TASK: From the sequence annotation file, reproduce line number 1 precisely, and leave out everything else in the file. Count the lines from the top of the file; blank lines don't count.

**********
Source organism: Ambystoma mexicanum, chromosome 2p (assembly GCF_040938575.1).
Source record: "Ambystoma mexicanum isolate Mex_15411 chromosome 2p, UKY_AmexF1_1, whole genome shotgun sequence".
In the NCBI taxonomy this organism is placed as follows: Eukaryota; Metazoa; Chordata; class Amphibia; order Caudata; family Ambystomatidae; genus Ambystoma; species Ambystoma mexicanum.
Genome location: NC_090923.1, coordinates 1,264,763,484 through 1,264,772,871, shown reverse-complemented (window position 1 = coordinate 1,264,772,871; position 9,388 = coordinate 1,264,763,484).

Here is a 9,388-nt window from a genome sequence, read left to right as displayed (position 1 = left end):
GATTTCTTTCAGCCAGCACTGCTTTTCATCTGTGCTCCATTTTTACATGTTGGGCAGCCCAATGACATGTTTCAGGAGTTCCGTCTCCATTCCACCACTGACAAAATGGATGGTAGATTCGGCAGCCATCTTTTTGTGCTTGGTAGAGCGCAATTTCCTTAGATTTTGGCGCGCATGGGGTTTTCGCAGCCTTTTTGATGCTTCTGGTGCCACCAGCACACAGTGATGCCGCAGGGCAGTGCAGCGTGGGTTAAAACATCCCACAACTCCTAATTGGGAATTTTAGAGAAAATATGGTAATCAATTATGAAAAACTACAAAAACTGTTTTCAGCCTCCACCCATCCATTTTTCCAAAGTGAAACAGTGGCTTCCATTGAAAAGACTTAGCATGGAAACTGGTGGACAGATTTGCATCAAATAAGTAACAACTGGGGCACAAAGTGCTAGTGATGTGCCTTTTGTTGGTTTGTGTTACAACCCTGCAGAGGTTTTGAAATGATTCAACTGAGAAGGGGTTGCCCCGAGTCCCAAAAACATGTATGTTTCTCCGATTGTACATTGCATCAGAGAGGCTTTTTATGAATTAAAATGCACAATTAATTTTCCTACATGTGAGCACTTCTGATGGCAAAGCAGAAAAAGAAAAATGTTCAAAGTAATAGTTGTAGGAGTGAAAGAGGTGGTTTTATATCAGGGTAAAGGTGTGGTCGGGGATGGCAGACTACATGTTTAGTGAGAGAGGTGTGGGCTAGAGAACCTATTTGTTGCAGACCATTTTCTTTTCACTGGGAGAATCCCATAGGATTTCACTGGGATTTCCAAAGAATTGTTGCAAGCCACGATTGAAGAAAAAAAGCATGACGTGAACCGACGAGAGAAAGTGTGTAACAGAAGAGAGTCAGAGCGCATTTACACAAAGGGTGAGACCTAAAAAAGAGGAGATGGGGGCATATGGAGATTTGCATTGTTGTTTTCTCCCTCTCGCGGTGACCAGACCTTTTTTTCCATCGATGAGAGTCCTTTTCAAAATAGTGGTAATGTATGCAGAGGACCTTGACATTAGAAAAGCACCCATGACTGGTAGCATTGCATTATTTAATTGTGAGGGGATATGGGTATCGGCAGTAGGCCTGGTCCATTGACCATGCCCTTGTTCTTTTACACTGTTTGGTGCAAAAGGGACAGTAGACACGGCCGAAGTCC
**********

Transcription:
Source organism: Ambystoma mexicanum, chromosome 2p (assembly GCF_040938575.1).